Peanut butter crackers and TV dinners
We raced into the cold sterility and blinking-bright lights of the OR, bumping into the steel bedframe of the bed in our haste to deliver this baby as quick as possible.
Soon the beep-beep of mom’s heartbeat on the anesthetist’s machine was countered by the low, slow bum-bum-bum on the ultrasound, sounds of a baby’s heart in distress.
Our voices were quiet, but urgent.
“FHT’s 80s, catheter in, prep done, Dr. Simon is on his way, right?”
Hurry, hurry, hurry was the one constant running through our minds as the OR team quickly went about this business of preparing for the stat c/section. A baby’s heartbeat normally runs between 120-160 so hearing that slow beat made us hurry even faster. Losing a previously healthy baby is second only in a labor and delivery’s worst-case scenario to losing a previously healthy mother.
Now we could hear Dr. Simon and Dr. Garcia out by the sink. Dr. Simon’s booming voice was heard over the running of the water as they scrubbed their hands. The NICU team filtered in and was given a quick update.
We raced through the sponge and instrument count and the surgical time-out as the doctors gowned and gloved. Normally we would all be still and listening as this was done, but this was an emergency.
“Let’s do it.”
Dr. Harris, the anesthesiologist on call today, pushed the strong anesthesia to put the mom all the way under. We waited a few beats of the clock, then the surgery began.
Within five minutes a blue, limp baby was rushed to the radiant warmer. In another two minutes, the rest of us sighed with relief as angry cries came from him. We were good at recognizing the signs of smiles from the NICU nurses and RT, despite the masks over their faces.
“This little boy is a fighter! As soon as we can, we will take him out to the NICU to transition. I will call you in recovery when his daddy can come see him.”
“You need anything?” Lily asked, as she hurried by the recovery room.
“When you get a minute, I need a warm LR. Thanks.”
Surgery over, Julie, the nurse anesthetist this morning, and I moved the patient into the recovery room.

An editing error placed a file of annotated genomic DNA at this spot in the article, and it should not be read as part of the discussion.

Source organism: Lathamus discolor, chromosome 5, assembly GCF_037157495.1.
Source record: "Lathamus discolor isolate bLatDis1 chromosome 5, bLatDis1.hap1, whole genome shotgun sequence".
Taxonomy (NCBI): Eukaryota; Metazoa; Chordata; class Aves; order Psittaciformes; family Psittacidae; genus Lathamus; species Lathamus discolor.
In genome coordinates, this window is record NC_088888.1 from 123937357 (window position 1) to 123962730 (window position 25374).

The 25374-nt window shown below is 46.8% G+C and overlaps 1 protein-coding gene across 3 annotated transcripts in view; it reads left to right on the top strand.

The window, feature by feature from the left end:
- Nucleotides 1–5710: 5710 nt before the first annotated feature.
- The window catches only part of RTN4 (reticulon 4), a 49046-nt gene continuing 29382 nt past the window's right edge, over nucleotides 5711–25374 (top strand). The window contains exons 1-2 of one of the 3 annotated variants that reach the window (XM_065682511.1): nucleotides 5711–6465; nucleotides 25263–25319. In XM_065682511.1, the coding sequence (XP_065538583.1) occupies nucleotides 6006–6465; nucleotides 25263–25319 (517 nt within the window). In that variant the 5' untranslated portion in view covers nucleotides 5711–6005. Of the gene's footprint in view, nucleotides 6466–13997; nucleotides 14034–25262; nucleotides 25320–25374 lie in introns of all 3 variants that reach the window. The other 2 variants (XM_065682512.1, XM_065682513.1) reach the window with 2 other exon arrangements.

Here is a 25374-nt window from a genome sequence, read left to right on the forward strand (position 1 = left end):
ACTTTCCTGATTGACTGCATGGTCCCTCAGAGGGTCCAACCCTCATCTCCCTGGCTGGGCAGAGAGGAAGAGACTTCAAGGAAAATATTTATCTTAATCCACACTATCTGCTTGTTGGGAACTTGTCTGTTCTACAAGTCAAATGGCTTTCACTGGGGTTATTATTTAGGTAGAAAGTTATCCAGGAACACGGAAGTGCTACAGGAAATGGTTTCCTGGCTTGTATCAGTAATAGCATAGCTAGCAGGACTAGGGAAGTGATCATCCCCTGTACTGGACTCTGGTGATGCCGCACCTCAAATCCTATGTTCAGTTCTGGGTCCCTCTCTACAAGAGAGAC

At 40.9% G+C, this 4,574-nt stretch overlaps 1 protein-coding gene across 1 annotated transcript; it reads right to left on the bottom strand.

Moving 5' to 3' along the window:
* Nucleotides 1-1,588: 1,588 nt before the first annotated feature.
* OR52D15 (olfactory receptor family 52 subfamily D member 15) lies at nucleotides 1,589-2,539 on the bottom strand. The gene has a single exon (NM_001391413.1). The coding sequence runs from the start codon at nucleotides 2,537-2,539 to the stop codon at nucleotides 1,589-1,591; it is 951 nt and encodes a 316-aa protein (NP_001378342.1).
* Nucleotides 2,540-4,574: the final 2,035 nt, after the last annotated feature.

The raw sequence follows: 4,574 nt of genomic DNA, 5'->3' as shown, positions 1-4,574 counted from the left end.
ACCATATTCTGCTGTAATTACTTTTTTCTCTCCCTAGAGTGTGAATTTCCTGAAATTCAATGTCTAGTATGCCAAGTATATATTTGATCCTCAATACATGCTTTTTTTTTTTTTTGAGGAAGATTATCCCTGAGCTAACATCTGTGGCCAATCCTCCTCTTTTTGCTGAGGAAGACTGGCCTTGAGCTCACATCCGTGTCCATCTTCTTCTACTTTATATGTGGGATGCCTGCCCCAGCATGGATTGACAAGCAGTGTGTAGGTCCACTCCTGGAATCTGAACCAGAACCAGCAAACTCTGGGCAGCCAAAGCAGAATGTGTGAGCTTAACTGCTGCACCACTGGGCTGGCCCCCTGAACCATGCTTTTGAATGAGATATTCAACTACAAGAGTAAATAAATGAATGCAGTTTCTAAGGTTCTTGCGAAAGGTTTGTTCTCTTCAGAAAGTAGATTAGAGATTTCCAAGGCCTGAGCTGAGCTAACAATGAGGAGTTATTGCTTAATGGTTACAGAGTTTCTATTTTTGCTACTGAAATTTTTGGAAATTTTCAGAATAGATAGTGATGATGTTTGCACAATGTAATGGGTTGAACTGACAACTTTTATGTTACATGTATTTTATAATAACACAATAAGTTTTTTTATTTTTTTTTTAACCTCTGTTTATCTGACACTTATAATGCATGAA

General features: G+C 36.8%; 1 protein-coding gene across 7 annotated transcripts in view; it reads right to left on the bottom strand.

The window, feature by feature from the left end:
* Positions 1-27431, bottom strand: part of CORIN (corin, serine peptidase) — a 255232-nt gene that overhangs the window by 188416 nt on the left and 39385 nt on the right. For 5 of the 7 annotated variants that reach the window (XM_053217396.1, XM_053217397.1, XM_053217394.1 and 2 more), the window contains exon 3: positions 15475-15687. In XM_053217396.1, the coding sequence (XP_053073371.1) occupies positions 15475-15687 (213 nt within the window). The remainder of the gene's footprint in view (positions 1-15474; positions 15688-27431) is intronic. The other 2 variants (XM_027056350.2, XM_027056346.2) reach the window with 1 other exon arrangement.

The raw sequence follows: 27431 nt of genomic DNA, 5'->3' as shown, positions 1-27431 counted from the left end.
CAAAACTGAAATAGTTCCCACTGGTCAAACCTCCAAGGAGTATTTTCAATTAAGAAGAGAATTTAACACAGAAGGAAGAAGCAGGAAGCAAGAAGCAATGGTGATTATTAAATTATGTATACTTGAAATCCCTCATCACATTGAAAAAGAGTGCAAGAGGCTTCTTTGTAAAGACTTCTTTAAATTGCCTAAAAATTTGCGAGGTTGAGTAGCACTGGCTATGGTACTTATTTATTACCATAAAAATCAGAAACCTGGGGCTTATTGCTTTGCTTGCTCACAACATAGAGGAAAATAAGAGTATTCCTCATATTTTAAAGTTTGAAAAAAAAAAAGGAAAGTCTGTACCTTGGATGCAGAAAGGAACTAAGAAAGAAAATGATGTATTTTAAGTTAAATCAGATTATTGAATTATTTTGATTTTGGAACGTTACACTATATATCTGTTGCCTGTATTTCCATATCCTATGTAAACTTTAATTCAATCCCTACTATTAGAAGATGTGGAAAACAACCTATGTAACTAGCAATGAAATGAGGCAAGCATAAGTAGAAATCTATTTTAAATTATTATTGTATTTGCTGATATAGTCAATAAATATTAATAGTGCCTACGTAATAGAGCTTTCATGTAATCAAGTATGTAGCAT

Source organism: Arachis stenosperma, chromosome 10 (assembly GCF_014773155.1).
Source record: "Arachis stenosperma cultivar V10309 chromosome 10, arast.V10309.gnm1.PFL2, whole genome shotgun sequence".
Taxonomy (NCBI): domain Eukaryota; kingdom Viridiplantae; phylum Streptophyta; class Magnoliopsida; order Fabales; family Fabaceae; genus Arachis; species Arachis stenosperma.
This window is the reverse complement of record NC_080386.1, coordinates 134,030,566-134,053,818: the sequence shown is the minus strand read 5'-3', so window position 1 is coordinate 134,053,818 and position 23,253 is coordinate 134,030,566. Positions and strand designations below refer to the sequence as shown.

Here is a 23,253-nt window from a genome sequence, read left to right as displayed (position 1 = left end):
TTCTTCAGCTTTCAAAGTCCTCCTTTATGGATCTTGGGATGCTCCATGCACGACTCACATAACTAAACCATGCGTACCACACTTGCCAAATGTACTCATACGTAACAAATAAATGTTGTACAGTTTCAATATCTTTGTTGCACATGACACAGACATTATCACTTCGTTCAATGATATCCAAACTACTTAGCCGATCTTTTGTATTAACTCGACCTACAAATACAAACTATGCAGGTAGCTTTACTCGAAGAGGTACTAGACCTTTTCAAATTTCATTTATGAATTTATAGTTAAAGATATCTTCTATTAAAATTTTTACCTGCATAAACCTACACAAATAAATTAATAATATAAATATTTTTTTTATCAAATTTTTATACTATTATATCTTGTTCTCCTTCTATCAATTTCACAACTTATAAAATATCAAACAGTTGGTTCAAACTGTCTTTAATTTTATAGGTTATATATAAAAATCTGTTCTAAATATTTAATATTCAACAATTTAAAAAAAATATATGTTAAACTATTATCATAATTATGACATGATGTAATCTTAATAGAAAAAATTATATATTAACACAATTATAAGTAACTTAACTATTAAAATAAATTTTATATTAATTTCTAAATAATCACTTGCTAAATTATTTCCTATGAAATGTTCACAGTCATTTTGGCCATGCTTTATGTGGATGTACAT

Labor and Delivery’s recovery room was off by itself and, as the recovery room nurse, I had to stay in with my patient so I was at the mercy of the charge nurse or Lily, the unit secretary (Or Jill of all trades, as we called her) to bring things in that I needed.
Patients who had had general anesthesia were especially vulnerable and took longer to “come around” than a patient who had just had a little sedation during surgery. I bustled around her bed, taking vitals, checking the level in her catheter, conferring with Julie about meds given and things to be aware of as my patient woke up.
An hour later I was wheeling my hilarious patient, Leigh, into her postpartum room. She had made me laugh for the last thirty minutes, once she woke up.
“Crazy! My last baby is the one delivered by emergency c/section. Three healthy, fast labors up until now – my last one in the elevator on the way up to labor and delivery – and this little squirt decides to scare us all to death. You’d better be a super laid back child after this, son,“ she says to her sleeping boy as she explained the wild morning we had to her next nurse, Suzanne.
I hurry through my report to Suzanne so I can throw back a glass of coffee like a shot before I take on my next patient (or two). It’s a busy day in L&D.
“Push, push, push!”
Joshua, the first-time dad’s face was red as his voice rose with each “push!”. I smothered a smile, holding back Heather’s leg as she strained to delivery her first baby. He had been one of my most enthusiastic and excited dads in awhile, asking twenty questions before I even got her on the monitor.
Her first labor had gone relatively quick. Now it was almost 7 and I really wanted to see her baby before I left for the day.
She had opted for just IV sedation, I was proud of her for sticking to her plan, even if it did increase my workload. I showed Joshua how to rub the heel of his hand into the small of her back when a contraction came. I helped her reposition frequently – rocking chair, bed, sitting on the “birthing ball’, standing with her arms around Joshua’s neck.
Most of our patients got epidurals, so it was always impressive when someone, especially a first-time mom, made it all the way through labor without one.
“I see her, Heather!” Sure enough, a wrinkled circle of wet brown hair was peeking out at us when she pushed.
I pressed the call light. When Lily answered, I asked her to send Dr. Jamison our way. It wouldn’t be long, and his office wasn’t on campus.
“You almost done?” a nurse asked, as she clocked out an hour later. We were all working late, due to the busyness of the unit that day.
“Yep, just need to drop this off at the lab.” I held up the specimen from the tubal Leigh had had after her c/section was done.
“I’ve got it.” Andrew, the scrub technician, took it from me. “I can take it on my way out. Sorry that I didn’t get to it earlier. The OR was a mess.”
“No problem. I completely understand. What a day!”
“How many babies did we have?”
“Ten, I think? But five were born within thirty-five minutes of each other. I checked, when I got back from the recovery room this morning.”
“Did you get to eat?”
“I had some peanut butter crackers at about 11:30 and finally had a TV dinner before I started pushing with my last patient. What was that – 4:30? You?”
“Tonight is a take-some-Advil-and-go-to-bed kinda night. See you tomorrow!”